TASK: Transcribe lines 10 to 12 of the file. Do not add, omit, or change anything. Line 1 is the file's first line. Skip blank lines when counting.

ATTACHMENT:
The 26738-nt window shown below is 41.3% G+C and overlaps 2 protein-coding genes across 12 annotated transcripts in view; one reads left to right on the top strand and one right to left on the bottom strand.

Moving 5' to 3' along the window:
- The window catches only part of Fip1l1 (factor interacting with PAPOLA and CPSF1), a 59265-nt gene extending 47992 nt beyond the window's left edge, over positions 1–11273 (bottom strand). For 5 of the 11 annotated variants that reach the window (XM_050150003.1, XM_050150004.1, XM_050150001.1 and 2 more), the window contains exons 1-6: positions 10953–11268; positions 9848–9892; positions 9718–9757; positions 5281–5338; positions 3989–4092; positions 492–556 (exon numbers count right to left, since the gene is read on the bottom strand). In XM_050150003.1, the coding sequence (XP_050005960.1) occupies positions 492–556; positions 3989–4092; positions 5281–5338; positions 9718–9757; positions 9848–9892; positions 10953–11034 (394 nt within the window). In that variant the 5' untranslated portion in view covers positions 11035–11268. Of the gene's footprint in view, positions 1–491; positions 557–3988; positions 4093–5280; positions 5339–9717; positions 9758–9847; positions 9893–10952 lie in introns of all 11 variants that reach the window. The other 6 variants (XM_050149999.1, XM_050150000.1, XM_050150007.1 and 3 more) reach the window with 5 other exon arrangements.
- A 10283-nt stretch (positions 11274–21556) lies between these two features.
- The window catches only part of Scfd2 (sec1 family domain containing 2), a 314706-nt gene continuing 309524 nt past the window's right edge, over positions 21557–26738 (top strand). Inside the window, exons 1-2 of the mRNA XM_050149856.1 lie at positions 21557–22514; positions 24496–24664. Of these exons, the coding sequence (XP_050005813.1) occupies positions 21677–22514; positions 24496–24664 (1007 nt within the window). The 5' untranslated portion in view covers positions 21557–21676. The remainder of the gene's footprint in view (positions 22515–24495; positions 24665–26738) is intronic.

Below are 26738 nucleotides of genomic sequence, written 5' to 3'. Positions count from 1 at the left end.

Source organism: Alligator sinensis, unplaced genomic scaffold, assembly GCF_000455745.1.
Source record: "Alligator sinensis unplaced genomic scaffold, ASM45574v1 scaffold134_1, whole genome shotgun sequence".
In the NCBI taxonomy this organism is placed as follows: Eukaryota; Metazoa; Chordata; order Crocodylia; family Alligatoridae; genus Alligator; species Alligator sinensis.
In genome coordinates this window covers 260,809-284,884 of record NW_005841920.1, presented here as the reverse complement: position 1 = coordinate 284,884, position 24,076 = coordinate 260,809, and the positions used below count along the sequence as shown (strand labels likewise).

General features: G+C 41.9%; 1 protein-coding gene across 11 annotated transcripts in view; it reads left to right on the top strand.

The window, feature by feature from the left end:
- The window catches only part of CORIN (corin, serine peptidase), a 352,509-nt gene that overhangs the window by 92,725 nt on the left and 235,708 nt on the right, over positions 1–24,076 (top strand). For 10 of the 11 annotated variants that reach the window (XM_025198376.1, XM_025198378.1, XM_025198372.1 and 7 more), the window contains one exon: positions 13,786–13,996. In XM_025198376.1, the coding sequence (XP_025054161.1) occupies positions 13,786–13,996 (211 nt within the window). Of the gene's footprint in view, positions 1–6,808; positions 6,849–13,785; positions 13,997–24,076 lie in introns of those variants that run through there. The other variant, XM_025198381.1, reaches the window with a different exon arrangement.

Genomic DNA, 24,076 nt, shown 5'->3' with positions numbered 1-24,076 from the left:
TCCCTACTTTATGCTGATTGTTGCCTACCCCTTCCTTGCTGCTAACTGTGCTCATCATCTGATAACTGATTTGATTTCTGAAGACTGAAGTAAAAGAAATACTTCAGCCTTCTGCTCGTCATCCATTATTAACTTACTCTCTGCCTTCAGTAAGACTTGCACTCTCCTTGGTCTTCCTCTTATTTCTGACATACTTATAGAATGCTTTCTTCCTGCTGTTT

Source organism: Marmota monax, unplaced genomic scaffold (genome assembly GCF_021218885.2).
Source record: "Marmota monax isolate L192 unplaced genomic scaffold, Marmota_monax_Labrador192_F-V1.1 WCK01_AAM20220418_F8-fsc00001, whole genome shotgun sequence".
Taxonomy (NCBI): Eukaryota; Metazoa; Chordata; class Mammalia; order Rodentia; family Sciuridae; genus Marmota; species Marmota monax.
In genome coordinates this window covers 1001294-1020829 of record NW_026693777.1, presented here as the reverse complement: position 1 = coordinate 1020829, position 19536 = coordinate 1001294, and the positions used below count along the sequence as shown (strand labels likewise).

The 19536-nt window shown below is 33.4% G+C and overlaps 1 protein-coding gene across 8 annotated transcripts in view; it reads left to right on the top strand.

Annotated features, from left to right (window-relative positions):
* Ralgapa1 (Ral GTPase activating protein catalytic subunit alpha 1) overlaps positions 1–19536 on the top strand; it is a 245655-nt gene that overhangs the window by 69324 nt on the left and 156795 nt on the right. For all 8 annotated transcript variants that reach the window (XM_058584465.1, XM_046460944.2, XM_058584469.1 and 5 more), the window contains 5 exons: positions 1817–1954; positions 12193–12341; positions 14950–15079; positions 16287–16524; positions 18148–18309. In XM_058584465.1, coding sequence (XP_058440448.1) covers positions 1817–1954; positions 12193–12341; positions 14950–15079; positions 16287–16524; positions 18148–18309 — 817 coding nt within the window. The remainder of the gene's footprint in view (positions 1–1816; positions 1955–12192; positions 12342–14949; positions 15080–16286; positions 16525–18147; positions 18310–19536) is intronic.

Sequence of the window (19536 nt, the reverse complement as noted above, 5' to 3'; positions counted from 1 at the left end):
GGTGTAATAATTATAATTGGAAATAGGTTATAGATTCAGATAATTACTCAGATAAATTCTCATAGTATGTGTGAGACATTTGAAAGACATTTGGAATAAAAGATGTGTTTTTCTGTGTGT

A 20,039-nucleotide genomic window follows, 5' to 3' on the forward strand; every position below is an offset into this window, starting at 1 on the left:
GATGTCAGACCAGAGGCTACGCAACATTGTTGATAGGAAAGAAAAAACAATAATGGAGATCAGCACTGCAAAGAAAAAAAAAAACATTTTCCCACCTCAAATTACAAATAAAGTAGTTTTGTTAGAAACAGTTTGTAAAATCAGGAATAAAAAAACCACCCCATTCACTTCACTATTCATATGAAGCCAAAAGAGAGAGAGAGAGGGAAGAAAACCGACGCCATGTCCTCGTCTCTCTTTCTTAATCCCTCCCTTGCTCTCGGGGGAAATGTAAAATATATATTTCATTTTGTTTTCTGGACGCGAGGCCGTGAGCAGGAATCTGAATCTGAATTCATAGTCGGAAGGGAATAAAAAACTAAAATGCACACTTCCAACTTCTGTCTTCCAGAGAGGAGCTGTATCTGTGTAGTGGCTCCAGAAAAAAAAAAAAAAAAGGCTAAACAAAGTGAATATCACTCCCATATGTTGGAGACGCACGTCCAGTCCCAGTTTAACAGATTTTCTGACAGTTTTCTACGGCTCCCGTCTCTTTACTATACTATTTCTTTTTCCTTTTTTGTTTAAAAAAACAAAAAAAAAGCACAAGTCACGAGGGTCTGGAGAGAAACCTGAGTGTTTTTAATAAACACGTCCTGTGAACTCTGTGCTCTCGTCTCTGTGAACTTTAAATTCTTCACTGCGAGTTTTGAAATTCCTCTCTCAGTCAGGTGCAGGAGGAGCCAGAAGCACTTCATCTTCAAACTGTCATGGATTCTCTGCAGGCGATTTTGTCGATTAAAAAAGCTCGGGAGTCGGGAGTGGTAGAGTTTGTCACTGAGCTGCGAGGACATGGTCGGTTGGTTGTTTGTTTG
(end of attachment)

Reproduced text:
In genome coordinates this window covers 260,809-284,884 of record NW_005841920.1, presented here as the reverse complement: position 1 = coordinate 284,884, position 24,076 = coordinate 260,809, and the positions used below count along the sequence as shown (strand labels likewise).

General features: G+C 41.9%; 1 protein-coding gene across 11 annotated transcripts in view; it reads left to right on the top strand.

The window, feature by feature from the left end: